“We are, after all, one example of the universe being able to comprehend itself, and without darkness what would we know about the vast cosmos we emerged from?”
OK, that is surely enough about this small town kid who attempted, but failed, to “grow up” on the edge of the Colorado Plateau. When he retired from formalized teaching, he returned to his “Center Place” among the red hills of Kanab.
Over the decades of his life so much has changed! The “Earth at Night” photograph taken from orbit tells it all. The starry sky is, as surely as can be, on the endangered list for most humans. Even in tiny communities lights begin to overwhelm our view of the cosmos and without that we cannot hope to comprehend our own deepest origins. Almost in a panic with the expectation that endangered darkness might not survive, it is somewhat comforting to know there are numerous efforts underway to save darkness so that we can see where we came from and recognize pathways leading toward what we might become. We are, after all, one example of the universe being able to comprehend itself, and without darkness what would we know about the vast cosmos we emerged from?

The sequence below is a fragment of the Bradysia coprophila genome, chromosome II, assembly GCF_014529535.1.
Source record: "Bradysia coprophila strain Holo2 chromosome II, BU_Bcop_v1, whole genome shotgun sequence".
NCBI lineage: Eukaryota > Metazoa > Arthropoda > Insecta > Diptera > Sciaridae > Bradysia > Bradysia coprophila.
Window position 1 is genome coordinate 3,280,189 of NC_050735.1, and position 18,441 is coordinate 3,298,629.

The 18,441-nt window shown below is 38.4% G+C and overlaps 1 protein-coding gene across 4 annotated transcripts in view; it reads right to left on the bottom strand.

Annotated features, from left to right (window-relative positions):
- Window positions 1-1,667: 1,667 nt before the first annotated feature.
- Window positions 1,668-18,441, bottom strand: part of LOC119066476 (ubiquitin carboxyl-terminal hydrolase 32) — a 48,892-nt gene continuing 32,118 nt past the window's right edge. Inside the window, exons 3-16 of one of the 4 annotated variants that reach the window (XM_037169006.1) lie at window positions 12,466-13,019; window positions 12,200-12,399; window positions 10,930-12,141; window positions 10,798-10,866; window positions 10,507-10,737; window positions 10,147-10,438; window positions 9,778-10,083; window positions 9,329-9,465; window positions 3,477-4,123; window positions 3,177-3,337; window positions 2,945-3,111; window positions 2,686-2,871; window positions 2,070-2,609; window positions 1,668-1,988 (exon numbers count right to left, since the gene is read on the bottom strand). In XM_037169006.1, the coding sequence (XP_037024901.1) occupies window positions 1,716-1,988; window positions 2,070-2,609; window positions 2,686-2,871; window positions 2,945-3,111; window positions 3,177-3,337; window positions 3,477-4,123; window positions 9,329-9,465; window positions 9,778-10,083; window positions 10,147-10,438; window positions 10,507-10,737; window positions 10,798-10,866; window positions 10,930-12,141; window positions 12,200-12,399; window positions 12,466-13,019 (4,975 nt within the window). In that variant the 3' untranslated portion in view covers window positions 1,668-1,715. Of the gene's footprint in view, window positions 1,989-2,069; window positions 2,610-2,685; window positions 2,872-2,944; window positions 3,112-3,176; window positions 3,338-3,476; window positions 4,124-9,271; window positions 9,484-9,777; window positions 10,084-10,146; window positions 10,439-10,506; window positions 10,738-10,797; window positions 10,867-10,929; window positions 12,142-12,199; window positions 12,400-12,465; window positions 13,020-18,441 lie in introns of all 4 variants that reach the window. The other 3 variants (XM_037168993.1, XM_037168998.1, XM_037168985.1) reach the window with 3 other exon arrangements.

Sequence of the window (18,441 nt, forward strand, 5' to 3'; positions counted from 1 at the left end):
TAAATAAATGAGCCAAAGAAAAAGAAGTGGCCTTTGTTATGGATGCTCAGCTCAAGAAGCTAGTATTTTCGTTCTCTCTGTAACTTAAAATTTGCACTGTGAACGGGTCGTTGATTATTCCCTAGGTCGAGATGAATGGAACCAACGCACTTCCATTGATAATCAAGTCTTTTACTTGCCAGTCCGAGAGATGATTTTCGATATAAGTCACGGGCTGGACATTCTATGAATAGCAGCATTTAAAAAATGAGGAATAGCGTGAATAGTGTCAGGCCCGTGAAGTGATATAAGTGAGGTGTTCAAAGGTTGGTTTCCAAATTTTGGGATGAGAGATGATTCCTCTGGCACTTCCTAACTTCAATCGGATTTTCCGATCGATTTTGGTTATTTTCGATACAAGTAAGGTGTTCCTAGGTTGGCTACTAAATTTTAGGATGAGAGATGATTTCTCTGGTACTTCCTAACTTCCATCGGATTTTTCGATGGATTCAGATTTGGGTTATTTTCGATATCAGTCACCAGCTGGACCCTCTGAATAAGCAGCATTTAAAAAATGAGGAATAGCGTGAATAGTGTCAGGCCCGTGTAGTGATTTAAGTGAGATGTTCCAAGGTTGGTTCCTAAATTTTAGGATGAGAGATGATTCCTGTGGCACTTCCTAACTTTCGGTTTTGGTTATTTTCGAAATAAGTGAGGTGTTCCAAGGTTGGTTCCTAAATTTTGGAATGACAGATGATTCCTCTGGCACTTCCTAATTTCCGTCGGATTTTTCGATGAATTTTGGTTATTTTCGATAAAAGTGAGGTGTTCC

The kid from Kanab, Von Del Chamberlain, is pleased to be part of a group working to establish the Stellar Vista Observatory dedicated to helping members of his community and visitors look into darkness with eyes and lenses, exploring the cosmos for themselves. He has summarized his own lifelong experience with such exploration by saying, “The better I know the cosmos, the more I love the Earth.”
About the Author
Von Del Chamberlain received a BA degree with major in physics from the University of Utah and a MS degree in astronomy from the University of Michigan. He taught classes for the University of Michigan, Flint Community College, Michigan State University, University of Utah and Utah Valley State College (now Utah Valley University). His profession has been primarily that of museum and planetarium administrator and educator, with considerable time spent in sky interpretation in parks and other outdoor settings. He has lectured in classrooms, on cruise ships, in planetariums and out under nature’s stars. Major employment has taken him from Flint Community College to Michigan State University, the Smithsonian Institution’s National Air and Space Museum, the Hansen Planetarium in Salt Lake City where he retired in 1996, and Utah Valley State College. He was Scholar in Residence for the Pope Southwest Desert Institute at Utah Valley State College. He is most noted for his studies in Native North American ethnoastronomy. He is the author of nearly 200 articles and papers, and five books the latest of which is a novel titled, Children of the Sky.